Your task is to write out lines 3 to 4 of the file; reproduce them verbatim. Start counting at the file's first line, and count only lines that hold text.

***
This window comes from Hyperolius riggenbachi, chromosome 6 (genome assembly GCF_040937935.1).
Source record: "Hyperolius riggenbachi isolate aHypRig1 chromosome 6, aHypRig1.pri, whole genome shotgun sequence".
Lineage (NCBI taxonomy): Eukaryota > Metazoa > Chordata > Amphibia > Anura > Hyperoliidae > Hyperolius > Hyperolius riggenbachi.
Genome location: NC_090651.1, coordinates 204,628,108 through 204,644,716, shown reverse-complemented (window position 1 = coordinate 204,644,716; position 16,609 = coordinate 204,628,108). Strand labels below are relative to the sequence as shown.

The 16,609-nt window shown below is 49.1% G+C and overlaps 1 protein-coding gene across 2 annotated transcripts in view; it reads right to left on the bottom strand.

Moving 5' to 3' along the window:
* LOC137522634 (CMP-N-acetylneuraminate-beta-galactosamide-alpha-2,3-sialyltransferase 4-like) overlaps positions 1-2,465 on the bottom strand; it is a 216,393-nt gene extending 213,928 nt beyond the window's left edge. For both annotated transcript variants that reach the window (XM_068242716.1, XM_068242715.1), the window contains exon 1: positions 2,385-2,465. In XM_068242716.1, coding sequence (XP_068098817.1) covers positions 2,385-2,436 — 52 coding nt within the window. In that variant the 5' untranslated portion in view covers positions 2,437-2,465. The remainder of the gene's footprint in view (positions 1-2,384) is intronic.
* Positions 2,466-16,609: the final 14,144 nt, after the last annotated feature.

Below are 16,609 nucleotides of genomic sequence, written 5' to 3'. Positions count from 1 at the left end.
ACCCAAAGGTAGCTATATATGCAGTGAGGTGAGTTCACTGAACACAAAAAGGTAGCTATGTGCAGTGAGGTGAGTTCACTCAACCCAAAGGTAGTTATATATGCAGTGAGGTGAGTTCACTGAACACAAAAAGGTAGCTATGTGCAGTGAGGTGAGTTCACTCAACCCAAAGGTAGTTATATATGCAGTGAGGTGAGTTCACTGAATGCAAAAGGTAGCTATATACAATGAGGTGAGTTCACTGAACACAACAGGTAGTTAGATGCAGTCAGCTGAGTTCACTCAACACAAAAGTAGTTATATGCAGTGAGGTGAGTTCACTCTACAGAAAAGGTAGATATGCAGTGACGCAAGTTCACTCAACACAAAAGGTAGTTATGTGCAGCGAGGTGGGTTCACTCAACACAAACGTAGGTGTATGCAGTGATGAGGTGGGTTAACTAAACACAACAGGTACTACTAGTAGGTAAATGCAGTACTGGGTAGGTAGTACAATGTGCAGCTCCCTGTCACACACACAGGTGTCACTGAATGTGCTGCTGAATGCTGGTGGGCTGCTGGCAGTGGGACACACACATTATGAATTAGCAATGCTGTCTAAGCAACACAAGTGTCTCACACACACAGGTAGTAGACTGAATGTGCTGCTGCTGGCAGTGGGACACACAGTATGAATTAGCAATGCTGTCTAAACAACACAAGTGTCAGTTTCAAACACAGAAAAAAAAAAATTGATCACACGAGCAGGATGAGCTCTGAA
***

Lineage (NCBI taxonomy): Eukaryota > Metazoa > Chordata > Amphibia > Anura > Hyperoliidae > Hyperolius > Hyperolius riggenbachi.
Genome location: NC_090651.1, coordinates 204,628,108 through 204,644,716, shown reverse-complemented (window position 1 = coordinate 204,644,716; position 16,609 = coordinate 204,628,108). Strand labels below are relative to the sequence as shown.